Rose Issa Projects
Distance: 0.5 mi Tourist Information
82 Great Portland St
London, W1W 7NW

0207 243 3250

Rose Issa is a curator, writer and producer who has championed visual art and film from the Middle East for more than 30 years. She has lived in London since the 1980s showcasing upcoming and established artists, producing exhibitions with public and private institutions worldwide, and running a publishing programme. Through curating numerous exhibitions and film festivals, she introduced Western audiences to many artists who have since become stars of the international scene, including: Chant Avedissian, Ayman Baalbaki, Shadi Ghadirian, Monir Farmanfarmaian, Bahman Ghobadi, Hassan Hajjaj, Farhad Moshiri, Abbas Kiarostami, Rashid Koraichi and Nja Mahdaoui among many more. As well as holding exhibitions at her own project space in London, Rose Issa collaborates as a co-curator with private and public institutions such as the Beirut Exhibition Center (2010-11); the Bluecoat Arts Centre, Liverpool (2010); Tate Britain, London (2008); the European Parliament, Brussels (2008); the State Museum of Oriental Art, Moscow (2007); the Hermitage Museum, St Petersburg (2007); ING Bank, Geneva (2007); the Victoria & Albert Museum, London (2006); the Haus der Kulturen der Welt (HKW), Berlin (2004); The CCCB (Contemporary Cultural Centre), Barcelona (2003); the IFA - Institut fur Auslandsbezeihungen (2002-3), Stuttgart; the Tropenmuseum, Amsterdam (1996-1997); the Barbican Art Centre, London (2001, 1995); and Leighton House Museum, London (ongoing, since 1992). She also advises and lends works to public and private institutions, including the CAB Art Centre, Brussels (2013); the Boghossian Foundation, Brussels (2012); the Queensland Art Museum, Brisbane, Australia (2009); Paul Klee Museum, Bern (2009); Belvedere Museum, Vienna (2009); The British Museum; the Imperial War Museum; The Museum of Mankind; the Victoria & Albert Museum; The Written Art Foundation, Wiesbaden; The National Museums of Scotland; the Los Angeles County Museum of Art; The Smithsonian Institution (Sackler/Freer Gallery and National Museum of African Arts); the World Bank, Washington DC; and The National Gallery of Jordan. Rose Issa was a Jury member for the National Pavillions at the 50th Venice Biennale (2003) and sat on the Jury for the Arab British Centre (2013) and MOPCAP (the Magic of Persia, 2013). Publications Founder of the publishing unit Rose Issa Projects and Beyond Art Production, Rose publishes monographs and comprehensive catalogues addressing the current concerns and trends of the visual arts scene from the Arab world, Iran and Turkey. Recent titles include: Maliheh Afnan: Familiar Faces (2013); Nermine Hammam: Cairo Year One (2012); Raeda Saadeh: Reframing Palestine (2012), Farhad Ahrarnia: Canary in a Coal Mine (2011), Ayman Baalbaki: Beirut Again and Again (2011), Selma Gurbuz: Shadow of My Self (2011), Omid Salehi: a Photographer’s Journey Through Iran (2011), Fathi Hassan (2010); Parastou Forouhar: Art, Life and Death in Iran (2010) and Maliheh Afnan: Traces, Faces, Places (2009). Rose has also co-published the two major overviews on contemporary photography from the Middle East: Arab Photography Now (with Kehrer Verlag, 2011) and Iranian Photography Now (with Hatjie Kantz, 2008). Film from the Arab World and Iran In 1982 Rose Issa launched the first-ever Arab Film Festival in Paris and worked with the Delegations Etrangères at the Cannes Film Festival (1983-1985). For a further 26 years until 2008, she curated Arab and Iranian film seasons in Britain and abroad. She was special advisor to The Berlinale (2003-2007); the International Rotterdam Film Festival (1996-2002); the London International Film Festival (1987-2003); and The British Film Institute (1988-1995). She also curated Arab and Iranian film seasons at The National Film Theatre (“Hollywood on the Nile”, 2003; “Art and Life: The New Iranian Cinema”, 1999; “First Arab Film Festival”, 1987); the Barbican (“Unveiled Lives: Women and Iranian Cinema”, 2001; “Melodramas, Comedies, and Mysteries: North African Film”, 1995). In addition she curated a season of Iranian films for Britain’s Channel 4 (2005) and collaborated with them on “Cinema Iran”, a series of documentaries on Iranian cinema. She also realised the documentary, “Moving Pictures: Tunisian Women Film Directors”, for BBC2 TV (1995).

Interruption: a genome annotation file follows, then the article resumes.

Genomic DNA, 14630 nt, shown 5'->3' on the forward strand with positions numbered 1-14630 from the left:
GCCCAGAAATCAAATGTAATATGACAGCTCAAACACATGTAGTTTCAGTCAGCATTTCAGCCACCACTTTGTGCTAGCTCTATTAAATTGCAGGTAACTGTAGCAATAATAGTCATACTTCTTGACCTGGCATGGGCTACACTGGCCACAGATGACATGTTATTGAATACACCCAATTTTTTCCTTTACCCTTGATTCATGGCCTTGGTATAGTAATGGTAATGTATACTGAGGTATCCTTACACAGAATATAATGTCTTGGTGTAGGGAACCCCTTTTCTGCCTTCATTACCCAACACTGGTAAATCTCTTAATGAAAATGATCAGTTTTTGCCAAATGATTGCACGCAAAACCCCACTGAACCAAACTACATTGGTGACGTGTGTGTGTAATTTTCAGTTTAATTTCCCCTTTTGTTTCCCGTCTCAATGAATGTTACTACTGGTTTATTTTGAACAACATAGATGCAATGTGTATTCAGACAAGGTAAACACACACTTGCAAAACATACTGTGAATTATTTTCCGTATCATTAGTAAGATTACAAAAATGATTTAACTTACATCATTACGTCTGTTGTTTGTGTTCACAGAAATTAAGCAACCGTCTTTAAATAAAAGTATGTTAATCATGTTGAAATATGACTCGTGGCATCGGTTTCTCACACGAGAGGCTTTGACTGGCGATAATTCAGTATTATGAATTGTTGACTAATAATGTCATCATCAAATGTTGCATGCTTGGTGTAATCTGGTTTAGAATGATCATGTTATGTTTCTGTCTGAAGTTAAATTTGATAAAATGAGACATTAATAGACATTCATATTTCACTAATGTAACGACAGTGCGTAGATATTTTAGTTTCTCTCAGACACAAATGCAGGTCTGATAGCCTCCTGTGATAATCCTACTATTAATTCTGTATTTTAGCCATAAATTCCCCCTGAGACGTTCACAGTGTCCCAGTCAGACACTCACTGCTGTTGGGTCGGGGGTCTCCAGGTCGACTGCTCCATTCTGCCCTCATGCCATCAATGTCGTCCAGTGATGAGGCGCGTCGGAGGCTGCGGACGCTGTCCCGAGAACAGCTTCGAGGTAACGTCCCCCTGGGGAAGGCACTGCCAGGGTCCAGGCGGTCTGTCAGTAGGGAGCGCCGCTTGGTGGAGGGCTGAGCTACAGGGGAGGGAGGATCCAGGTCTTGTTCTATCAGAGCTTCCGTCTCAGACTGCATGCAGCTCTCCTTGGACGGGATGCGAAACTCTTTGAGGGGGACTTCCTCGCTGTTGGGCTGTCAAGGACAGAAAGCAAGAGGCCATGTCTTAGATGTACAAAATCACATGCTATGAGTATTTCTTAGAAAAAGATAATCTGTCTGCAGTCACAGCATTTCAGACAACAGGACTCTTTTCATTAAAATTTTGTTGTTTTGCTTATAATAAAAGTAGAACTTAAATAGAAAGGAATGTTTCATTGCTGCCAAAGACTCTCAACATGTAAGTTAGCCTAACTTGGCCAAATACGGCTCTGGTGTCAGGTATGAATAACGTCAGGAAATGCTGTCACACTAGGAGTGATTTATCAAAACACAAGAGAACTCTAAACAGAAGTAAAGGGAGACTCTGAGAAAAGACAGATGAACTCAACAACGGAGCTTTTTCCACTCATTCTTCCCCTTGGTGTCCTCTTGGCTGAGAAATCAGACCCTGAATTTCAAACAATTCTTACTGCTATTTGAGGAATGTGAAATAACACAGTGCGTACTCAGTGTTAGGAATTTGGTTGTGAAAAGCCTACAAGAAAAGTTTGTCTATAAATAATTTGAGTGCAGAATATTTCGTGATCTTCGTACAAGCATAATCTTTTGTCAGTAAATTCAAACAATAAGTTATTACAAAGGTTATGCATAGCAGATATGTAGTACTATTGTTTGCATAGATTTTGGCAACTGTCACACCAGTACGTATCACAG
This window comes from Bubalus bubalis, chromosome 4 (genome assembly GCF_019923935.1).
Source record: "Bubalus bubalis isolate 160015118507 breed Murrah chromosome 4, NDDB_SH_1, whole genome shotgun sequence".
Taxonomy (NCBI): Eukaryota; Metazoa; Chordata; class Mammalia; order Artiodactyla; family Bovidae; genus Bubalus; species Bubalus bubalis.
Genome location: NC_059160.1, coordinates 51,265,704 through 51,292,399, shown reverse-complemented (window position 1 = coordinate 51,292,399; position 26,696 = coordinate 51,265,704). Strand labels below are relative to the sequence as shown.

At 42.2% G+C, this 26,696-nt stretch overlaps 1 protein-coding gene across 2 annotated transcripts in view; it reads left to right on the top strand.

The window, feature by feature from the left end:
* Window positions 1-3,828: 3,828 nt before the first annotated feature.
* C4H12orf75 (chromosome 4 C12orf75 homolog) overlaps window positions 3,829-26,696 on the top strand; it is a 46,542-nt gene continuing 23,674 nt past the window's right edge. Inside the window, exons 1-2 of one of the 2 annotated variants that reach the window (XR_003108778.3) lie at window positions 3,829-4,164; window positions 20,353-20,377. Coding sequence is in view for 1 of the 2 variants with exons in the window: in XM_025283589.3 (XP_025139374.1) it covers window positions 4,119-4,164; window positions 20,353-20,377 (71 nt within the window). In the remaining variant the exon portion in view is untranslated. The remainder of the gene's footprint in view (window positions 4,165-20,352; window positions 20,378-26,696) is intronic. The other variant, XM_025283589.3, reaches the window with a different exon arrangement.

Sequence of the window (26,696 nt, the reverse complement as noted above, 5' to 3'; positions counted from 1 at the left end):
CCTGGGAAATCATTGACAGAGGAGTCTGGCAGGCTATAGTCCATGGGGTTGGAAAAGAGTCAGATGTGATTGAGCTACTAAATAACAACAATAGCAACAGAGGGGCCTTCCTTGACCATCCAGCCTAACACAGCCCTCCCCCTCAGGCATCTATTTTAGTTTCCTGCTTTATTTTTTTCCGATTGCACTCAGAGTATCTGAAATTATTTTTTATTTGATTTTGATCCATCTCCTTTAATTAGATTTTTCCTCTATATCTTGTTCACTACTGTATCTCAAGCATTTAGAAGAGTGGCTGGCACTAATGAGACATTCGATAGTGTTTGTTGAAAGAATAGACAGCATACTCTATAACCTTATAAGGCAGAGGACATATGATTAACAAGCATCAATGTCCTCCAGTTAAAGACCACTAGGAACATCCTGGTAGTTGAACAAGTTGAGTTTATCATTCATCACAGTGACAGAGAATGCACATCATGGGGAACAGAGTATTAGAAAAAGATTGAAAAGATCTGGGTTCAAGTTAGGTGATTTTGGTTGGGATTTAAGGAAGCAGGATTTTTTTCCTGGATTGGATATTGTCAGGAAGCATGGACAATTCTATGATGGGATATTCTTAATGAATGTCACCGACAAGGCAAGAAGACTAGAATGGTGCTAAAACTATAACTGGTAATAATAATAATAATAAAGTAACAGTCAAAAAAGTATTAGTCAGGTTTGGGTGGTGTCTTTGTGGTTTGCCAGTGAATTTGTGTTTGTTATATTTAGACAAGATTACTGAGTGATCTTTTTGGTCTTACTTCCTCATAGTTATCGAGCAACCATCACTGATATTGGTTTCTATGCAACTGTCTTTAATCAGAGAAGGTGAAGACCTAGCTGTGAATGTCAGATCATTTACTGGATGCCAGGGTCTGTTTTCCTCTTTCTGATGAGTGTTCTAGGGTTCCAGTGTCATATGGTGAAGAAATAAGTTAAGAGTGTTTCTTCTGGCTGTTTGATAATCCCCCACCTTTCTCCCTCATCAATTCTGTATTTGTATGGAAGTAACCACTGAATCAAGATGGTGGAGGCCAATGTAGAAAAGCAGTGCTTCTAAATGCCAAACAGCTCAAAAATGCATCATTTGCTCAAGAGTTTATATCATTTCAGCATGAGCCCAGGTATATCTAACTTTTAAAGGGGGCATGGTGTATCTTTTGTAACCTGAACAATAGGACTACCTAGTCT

Brunei Gallery, SOAS
Distance: 0.2 mi Tourist Information
10, Thornhaugh Street, Russell Square
London, WC1H 0XG

+44 (0)20 7898 4046

Running a programme of changing visiting exhibitions from Africa, Asia and the Middle East combined with the permanent rotating selection from SOAS's own collections on display in the Foyle Special Collections Gallery and with a Japanese influenced Roof Garden, The Brunei Gallery, SOAS makes a stimulating haven in the heart of London.

Gagosian Gallery
Distance: 0.8 mi Tourist Information
6-24 Britannia Street
London, WC1X 9JD

+44.20.7841.9960

Local Business Near Petrie Museum of Egyptian Archaeology

The Palace Theatre
Distance: 0.7 mi Tourist Information
113 Shaftesbury Avenue
London, United Kingdom W1D 5AR

Ed's Easy Diner - Moor Street
Distance: 0.7 mi Tourist Information
12 Moor Street
London, United Kingdom W1D 5NG

+44 (0) 20 7434 4439

Karaoke Box Frith Street